COVID

As Minnesota comes out of the holidays, the highly contagious omicron variant continues to spread across the state causing a rise in case counts.

“Minnesotans need to know that the omicron surge most definitely has reached Minnesota and it’s frankly circulating like wildfire,” Minnesota Department of Health (MDH) Commissioner Jan Malcolm said during a news briefing Friday.

MDH reported 7,833 newly reported COVID-19 infections and 33 newly reported deaths Jan. 7.

Friday’s numbers include data from 24-hour period ending at 4 a.m. Wednesday, Jan. 6, of a backlog of positive tests that has elevated today's newly reported cases slightly.

The state health department reports a seven-day new case average of more than 5,000 a day.

Just last week, the state surpassed 1 million COVID-19 cases since the pandemic began in March 2020.

According to MDH, Dakota County reported 589 new cases of COVID-19 Friday and one new death from the virus.

Reported case numbers only make up a partial number of COVID-19 cases as some people with symptoms don’t get tested, asymptomatic people aren’t getting tested and as at-home testing becomes more available.

Malcolm said reported COVID-19 numbers aren’t as accurate in representing the number of positive cases in the state as at-home rapid testing has now become the primary way people are getting tested.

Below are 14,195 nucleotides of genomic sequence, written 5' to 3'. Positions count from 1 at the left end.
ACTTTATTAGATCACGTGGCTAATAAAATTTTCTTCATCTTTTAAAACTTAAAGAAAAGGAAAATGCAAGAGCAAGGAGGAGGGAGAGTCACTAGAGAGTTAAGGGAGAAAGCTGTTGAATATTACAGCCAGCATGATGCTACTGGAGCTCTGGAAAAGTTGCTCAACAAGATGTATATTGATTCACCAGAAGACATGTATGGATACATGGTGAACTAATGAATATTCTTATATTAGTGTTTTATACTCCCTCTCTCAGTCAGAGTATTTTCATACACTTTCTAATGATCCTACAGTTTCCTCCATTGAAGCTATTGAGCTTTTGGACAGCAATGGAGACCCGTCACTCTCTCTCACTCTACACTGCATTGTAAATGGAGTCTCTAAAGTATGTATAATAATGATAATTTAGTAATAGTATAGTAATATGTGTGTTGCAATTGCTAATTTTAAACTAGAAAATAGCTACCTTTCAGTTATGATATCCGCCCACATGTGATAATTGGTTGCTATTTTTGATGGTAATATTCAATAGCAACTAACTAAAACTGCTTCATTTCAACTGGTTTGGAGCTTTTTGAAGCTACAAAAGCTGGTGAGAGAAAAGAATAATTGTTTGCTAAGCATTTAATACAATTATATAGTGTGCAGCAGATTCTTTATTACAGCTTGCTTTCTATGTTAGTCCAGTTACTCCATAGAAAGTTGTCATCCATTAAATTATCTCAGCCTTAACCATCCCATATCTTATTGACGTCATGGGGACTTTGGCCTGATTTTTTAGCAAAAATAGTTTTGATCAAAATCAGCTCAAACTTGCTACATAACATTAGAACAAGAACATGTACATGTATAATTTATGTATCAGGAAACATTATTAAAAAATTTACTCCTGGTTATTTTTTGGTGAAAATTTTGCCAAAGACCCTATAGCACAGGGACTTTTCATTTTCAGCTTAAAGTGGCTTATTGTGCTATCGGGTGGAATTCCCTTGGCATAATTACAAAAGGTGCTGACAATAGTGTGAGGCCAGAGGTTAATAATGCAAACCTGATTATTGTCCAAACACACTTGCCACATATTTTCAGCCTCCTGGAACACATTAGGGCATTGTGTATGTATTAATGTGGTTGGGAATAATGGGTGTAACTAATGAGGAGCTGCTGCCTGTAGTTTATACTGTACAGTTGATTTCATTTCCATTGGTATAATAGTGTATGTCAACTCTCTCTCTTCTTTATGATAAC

“Rapid at-home tests are not reported to public health authorities,” she said. “And with more and more of that being the testing method of preference nationally, that just means that we have less and less of the same kind of confirmation of case numbers that we’ve had.”

The omicron surge has overtaken delta as the dominant variant in Minnesota, Malcolm said at the news briefing.

“Various estimates [indicate] that [omicron] is now close to, or perhaps even already above, 90 percent of all of the COVID-19 cases coming in now,” she said.

Malcolm said omicron seems to cause less severe illness on average, especially among the vaccinated and boosted.

“But if you’re not vaccinated and especially if you’re older and have underlying health conditions, the risk of severe illness is still significant even with omicron,” she said.

With the highly contagious variant spreading, state health officials recommend everyone get their booster shots, stay home if they have any symptoms, get tested and wear high-quality masks.

Written By

Reporter

Sophia Voight is a reporter for the Hastings Star Gazette. She is from Oshkosh, WI and graduated from the UW Oshkosh with a bachelor's degree in Multimedia Journalism in 2021. She can be reached with any news tips at svoight@orourkemediagroup.com

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